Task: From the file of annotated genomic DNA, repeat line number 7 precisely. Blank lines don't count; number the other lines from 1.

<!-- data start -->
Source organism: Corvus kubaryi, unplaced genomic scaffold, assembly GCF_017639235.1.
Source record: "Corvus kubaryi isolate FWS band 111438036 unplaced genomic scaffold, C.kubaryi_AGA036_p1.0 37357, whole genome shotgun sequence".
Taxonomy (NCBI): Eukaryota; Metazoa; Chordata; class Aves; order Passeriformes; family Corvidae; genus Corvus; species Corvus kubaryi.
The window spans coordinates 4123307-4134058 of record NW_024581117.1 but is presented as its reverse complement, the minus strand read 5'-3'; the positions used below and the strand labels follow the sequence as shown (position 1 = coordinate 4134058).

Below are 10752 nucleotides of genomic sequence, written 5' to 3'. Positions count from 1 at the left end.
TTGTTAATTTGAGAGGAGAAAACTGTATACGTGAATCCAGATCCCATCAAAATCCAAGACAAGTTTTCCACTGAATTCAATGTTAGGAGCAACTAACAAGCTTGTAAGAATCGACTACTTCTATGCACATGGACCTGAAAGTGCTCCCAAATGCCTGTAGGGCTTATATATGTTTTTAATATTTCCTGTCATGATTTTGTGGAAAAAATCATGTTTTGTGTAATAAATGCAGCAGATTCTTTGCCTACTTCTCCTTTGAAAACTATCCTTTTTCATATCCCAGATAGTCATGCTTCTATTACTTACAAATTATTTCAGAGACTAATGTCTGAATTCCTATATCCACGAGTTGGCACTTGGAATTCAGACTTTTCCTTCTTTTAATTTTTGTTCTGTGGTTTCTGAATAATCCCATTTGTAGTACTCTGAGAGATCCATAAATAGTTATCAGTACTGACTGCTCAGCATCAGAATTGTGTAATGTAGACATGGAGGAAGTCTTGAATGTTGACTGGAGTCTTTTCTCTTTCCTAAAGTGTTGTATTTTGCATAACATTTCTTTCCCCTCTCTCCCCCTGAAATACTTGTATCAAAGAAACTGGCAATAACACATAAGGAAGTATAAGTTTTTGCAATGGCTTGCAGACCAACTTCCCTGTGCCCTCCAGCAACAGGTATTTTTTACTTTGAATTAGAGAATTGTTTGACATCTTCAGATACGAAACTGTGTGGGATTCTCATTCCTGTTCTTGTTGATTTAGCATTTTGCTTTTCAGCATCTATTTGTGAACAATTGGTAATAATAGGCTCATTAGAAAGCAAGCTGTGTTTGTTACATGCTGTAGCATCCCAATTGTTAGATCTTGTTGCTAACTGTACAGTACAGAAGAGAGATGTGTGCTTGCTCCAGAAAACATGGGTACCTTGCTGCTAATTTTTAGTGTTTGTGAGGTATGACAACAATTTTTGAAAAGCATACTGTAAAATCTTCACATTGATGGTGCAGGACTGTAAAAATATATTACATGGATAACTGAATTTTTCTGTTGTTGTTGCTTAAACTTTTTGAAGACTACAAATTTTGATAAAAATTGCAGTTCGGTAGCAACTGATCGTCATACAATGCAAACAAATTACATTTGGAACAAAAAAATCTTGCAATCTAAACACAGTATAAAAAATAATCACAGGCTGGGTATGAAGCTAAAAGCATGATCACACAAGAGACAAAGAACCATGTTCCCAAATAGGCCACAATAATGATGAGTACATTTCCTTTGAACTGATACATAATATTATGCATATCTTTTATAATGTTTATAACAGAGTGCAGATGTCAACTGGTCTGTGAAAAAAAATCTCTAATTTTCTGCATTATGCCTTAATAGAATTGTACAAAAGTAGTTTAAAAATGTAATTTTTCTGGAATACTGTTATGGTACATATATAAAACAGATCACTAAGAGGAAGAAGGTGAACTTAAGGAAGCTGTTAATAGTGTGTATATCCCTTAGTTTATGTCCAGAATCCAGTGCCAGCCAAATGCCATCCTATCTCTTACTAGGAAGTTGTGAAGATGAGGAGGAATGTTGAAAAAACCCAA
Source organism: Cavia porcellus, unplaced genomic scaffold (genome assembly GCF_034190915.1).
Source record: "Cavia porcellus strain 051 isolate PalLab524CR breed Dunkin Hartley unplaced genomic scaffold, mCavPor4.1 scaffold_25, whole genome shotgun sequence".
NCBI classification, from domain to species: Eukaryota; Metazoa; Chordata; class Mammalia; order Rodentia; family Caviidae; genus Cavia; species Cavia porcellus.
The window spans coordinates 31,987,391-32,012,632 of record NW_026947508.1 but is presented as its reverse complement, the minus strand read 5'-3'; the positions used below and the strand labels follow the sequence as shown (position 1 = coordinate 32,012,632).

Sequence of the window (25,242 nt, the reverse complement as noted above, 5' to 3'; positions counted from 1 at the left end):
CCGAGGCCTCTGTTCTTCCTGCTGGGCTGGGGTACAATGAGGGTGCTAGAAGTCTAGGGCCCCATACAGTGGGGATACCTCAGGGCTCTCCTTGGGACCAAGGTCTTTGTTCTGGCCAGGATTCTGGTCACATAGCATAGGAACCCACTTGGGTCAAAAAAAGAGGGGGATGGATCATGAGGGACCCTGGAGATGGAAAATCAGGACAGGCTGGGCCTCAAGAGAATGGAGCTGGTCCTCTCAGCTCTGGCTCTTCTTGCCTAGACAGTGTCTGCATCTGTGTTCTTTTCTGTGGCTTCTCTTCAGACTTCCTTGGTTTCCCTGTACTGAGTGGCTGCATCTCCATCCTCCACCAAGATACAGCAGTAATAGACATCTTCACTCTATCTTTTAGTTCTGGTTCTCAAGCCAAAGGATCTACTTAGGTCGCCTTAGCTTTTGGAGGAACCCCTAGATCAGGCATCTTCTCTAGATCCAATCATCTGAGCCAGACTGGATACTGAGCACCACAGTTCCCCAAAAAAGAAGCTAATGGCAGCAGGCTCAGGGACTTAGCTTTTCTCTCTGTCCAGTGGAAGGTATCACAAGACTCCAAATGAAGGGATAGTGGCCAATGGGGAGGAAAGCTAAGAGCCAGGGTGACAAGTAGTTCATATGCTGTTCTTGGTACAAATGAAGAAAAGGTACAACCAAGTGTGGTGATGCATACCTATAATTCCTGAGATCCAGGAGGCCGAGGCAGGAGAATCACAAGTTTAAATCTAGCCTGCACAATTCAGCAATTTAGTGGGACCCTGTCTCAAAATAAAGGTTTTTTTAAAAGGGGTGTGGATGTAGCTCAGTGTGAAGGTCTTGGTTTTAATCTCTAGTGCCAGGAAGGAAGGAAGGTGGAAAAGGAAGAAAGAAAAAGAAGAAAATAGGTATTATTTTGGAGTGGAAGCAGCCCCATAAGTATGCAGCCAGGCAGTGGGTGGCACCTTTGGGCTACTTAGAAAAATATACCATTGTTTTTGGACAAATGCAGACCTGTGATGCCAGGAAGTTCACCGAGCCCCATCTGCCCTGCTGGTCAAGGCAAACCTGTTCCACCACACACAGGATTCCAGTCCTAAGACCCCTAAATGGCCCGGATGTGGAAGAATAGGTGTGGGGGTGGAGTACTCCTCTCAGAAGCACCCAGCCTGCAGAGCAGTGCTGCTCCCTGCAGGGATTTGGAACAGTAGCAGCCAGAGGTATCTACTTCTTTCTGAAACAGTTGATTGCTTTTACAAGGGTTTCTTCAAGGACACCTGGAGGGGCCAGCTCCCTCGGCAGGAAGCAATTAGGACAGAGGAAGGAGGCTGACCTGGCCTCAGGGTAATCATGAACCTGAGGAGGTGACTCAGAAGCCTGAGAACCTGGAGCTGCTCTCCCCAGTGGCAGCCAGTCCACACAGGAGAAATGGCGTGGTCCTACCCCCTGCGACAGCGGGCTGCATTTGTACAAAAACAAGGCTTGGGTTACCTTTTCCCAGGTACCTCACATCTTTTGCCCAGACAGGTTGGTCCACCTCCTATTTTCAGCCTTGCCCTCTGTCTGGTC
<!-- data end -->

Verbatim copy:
Source organism: Cavia porcellus, unplaced genomic scaffold (genome assembly GCF_034190915.1).